Tip #2: Nail down your three main points prior to speaking with a journalist      

The internet has proven to be both a blessing and a curse when it comes to interviews – a blessing because journalists rarely ask the correct spelling of your company’s name or when it was founded, as the internet has already provided them with that information. A curse because the interviewer can get to the hard-hitting question faster and without much context. One of the most important things you can do to prepare for this is determine your three main talking points before that phone rings. If you have a 20 minute interview, have a sheet in front of you with point #1,# 2, and #3, most often around your company’s market offerings, and strive to discuss those points in as many of your answers as possible.

Tip #3: Just answer the question

While getting your three main points into each of your answers is the goal of any interview, don’t spend too much time over-analyzing or picking apart the journalists questions. If he asks your opinion on an industry trend, answer it from whatever perspective you feel most comfortable with (yours or your company’s). Oftentimes journalists will ask questions they know they want to include in their article, regardless of your answer. So the less time you spend figuring out how to answer the journalist’s question as precisely as possible, the more time you can spend getting your points across during the interview.

Like with most things, mastering media interviews takes practice, so continue to look for interview opportunities as often as possible. And if you’re still interested in learning more about how to become media interview expert, email us at info@prompt-communications.com for a free hour of consultation and don’t forget to download our dos and don’ts guide to phone interviews.

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Posted in Communications consultancy opinion, Copywriting, Media, PR Practices | Comments Off on Media interviews: Some quick tips and a free Public Relations guide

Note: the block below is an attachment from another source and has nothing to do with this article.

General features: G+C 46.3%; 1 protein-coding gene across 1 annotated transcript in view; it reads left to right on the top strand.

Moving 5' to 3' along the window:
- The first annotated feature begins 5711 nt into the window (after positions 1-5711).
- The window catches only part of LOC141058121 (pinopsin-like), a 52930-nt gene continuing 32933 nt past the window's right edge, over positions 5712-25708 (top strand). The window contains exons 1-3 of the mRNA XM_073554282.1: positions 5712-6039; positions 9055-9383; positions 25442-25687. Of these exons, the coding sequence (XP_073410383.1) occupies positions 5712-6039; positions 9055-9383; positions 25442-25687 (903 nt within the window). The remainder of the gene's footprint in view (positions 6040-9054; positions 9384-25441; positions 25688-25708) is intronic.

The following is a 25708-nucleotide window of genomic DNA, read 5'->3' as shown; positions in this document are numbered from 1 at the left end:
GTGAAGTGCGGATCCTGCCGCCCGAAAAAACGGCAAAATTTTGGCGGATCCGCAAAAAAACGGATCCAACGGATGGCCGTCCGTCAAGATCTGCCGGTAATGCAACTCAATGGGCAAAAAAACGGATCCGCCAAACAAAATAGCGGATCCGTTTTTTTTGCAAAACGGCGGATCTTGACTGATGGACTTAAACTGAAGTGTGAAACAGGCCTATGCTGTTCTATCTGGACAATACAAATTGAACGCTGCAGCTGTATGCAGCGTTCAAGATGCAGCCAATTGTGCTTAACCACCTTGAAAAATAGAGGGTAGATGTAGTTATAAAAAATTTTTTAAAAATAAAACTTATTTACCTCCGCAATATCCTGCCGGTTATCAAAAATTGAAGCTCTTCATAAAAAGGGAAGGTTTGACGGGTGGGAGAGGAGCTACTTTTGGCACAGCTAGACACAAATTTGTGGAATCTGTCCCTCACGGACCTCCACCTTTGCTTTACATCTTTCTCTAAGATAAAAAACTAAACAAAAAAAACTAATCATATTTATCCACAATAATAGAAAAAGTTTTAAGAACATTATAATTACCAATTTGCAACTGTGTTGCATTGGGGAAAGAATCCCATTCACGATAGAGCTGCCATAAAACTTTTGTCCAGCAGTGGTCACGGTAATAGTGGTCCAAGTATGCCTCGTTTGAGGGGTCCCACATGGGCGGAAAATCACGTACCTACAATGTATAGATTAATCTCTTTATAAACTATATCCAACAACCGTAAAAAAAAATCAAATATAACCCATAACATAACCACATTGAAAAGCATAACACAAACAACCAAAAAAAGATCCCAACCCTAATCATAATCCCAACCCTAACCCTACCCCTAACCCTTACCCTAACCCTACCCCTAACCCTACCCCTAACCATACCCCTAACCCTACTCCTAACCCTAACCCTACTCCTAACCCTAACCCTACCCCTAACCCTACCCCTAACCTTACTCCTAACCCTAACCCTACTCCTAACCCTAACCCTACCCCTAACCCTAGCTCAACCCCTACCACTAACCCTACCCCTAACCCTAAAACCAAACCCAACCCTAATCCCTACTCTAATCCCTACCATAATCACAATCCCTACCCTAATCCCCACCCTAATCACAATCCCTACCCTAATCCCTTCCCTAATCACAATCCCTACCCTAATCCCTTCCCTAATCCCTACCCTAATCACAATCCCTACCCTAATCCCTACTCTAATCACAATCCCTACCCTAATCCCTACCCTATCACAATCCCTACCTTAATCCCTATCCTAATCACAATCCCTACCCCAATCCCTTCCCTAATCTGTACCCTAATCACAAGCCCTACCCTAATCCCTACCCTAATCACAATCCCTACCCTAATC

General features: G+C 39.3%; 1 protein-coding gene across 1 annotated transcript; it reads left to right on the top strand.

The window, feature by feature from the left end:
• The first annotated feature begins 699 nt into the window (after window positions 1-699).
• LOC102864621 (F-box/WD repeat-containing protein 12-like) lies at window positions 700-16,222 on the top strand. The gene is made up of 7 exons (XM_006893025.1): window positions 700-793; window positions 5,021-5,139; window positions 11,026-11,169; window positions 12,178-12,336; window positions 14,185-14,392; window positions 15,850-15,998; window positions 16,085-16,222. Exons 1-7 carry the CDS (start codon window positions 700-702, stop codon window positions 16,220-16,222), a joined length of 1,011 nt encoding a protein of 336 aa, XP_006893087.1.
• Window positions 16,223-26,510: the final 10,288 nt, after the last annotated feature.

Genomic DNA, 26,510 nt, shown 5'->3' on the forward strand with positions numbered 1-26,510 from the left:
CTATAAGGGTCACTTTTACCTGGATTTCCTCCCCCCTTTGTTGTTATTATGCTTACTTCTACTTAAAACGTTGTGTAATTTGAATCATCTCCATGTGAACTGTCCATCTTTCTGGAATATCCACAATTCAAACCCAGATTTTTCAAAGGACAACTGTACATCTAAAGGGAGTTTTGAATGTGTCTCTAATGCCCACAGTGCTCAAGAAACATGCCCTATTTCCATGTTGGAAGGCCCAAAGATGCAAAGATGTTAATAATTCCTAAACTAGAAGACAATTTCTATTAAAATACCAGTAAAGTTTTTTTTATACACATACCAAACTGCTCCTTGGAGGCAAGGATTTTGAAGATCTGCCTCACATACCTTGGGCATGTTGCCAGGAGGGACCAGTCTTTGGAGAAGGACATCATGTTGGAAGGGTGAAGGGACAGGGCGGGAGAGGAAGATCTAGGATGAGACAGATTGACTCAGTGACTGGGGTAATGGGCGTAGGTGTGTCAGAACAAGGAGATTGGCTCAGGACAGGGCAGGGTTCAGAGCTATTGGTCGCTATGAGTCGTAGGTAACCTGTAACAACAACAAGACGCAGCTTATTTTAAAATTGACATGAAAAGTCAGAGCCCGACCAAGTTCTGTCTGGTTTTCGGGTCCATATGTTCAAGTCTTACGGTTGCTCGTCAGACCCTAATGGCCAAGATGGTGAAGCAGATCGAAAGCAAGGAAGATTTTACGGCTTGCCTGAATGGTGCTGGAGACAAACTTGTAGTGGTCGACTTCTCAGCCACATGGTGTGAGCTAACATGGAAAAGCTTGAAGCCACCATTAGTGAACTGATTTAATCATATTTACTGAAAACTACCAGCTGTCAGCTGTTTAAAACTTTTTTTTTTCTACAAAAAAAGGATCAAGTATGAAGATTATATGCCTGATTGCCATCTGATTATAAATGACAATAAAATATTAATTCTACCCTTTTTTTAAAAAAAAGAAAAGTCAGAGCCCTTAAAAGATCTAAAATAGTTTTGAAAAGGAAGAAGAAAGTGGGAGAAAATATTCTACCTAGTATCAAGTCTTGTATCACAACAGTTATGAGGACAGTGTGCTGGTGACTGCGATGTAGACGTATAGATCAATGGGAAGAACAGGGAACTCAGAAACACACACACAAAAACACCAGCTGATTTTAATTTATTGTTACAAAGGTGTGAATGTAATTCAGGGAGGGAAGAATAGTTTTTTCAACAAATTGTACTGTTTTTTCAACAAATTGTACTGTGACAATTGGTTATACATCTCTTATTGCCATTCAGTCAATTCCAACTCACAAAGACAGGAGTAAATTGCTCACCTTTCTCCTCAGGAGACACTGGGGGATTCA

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November 20th, 2012

Is mobile technology killing the spirit of Black Friday?

Is mobile technology killing the spirit of Black Friday?

Tradition (noun): A long-established or inherited way of thinking or acting

Thanksgiving tradition is something not to be messed with. Year after year, Americans can count on a few of the essentials during the fall holiday: home cooked turkey hitting the dining table, a child and grown man bickering over whether to watch the Macy’s Thanksgiving Day Parade or the national football game on the lone television set, and of course, Black Friday bargain shopping.

Crowds attempt to enter retail shops during Black Friday salesBut in the age of tablets, smartphones and everything digital, Black Friday has shifted – and the changes are only getting more apparent.

First there’s ‘Cyber Monday’, a marketing term given to the Monday after Black Friday where shoppers can get similar money-saving deals online, without having to leave home in the wee hours of the morning and wait in lines longer than The Great Wall of China.

Personally, I’m okay with Cyber Monday – the day has been around since 2005, and this year, Adobe is predicting that Cyber Monday’s online revenue will grow 18% since last year to $2 billion, making it the most lucrative digital shopping event in history. I can only hope it helps cut down on the amount of people I bump into with shopping carts during the Friday frenzy.

However, what I am not quite on-board with are the latest mobile apps available to help shoppers navigate through Black Friday mazes. Some new apps are helping bargain hunters strategically map out their route. For example, Google Maps partnered up with stores like Macy’s, Nordstrom and Bloomingdale’s to offer store-specific maps for the shopping event of the year. I mean, isn’t all the fun of Black Friday supposed to be finding your sought after flat screen television in the women’s clothing section? It is for me!

We also can’t forget about the ‘Black Friday Survival Guide’, a new mobile app that lets shoppers view leaked and confirmed Black Friday ads and search for the best deals ahead of time. In my opinion, this ruins the fun of post-turkey family time spent looking through flyers released on Thanksgiving Day.